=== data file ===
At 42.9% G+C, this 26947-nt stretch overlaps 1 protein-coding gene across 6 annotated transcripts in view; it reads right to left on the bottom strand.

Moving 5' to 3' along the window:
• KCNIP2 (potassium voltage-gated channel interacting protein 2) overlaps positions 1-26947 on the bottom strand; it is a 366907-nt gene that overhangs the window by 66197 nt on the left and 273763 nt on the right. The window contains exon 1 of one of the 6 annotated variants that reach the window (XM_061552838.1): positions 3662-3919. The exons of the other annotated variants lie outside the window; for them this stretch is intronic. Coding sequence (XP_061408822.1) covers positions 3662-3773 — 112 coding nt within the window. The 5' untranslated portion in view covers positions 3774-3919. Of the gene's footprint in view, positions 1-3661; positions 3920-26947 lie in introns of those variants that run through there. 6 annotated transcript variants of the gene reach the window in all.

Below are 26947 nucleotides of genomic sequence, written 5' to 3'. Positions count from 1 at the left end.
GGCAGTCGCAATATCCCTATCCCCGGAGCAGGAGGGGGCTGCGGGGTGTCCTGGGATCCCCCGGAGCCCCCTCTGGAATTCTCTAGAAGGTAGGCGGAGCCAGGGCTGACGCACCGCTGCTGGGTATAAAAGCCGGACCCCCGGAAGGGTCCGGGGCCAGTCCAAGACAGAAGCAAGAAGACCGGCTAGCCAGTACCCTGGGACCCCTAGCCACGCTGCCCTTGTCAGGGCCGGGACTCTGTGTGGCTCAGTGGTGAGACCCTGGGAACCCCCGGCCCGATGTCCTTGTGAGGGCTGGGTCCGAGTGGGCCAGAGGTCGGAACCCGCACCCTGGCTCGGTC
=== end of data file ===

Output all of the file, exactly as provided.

At 42.9% G+C, this 26947-nt stretch overlaps 1 protein-coding gene across 6 annotated transcripts in view; it reads right to left on the bottom strand.

Moving 5' to 3' along the window:
• KCNIP2 (potassium voltage-gated channel interacting protein 2) overlaps positions 1-26947 on the bottom strand; it is a 366907-nt gene that overhangs the window by 66197 nt on the left and 273763 nt on the right. The window contains exon 1 of one of the 6 annotated variants that reach the window (XM_061552838.1): positions 3662-3919. The exons of the other annotated variants lie outside the window; for them this stretch is intronic. Coding sequence (XP_061408822.1) covers positions 3662-3773 — 112 coding nt within the window. The 5' untranslated portion in view covers positions 3774-3919. Of the gene's footprint in view, positions 1-3661; positions 3920-26947 lie in introns of those variants that run through there. 6 annotated transcript variants of the gene reach the window in all.

Below are 26947 nucleotides of genomic sequence, written 5' to 3'. Positions count from 1 at the left end.
GGCAGTCGCAATATCCCTATCCCCGGAGCAGGAGGGGGCTGCGGGGTGTCCTGGGATCCCCCGGAGCCCCCTCTGGAATTCTCTAGAAGGTAGGCGGAGCCAGGGCTGACGCACCGCTGCTGGGTATAAAAGCCGGACCCCCGGAAGGGTCCGGGGCCAGTCCAAGACAGAAGCAAGAAGACCGGCTAGCCAGTACCCTGGGACCCCTAGCCACGCTGCCCTTGTCAGGGCCGGGACTCTGTGTGGCTCAGTGGTGAGACCCTGGGAACCCCCGGCCCGATGTCCTTGTGAGGGCTGGGTCCGAGTGGGCCAGAGGTCGGAACCCGCACCCTGGCTCGGTC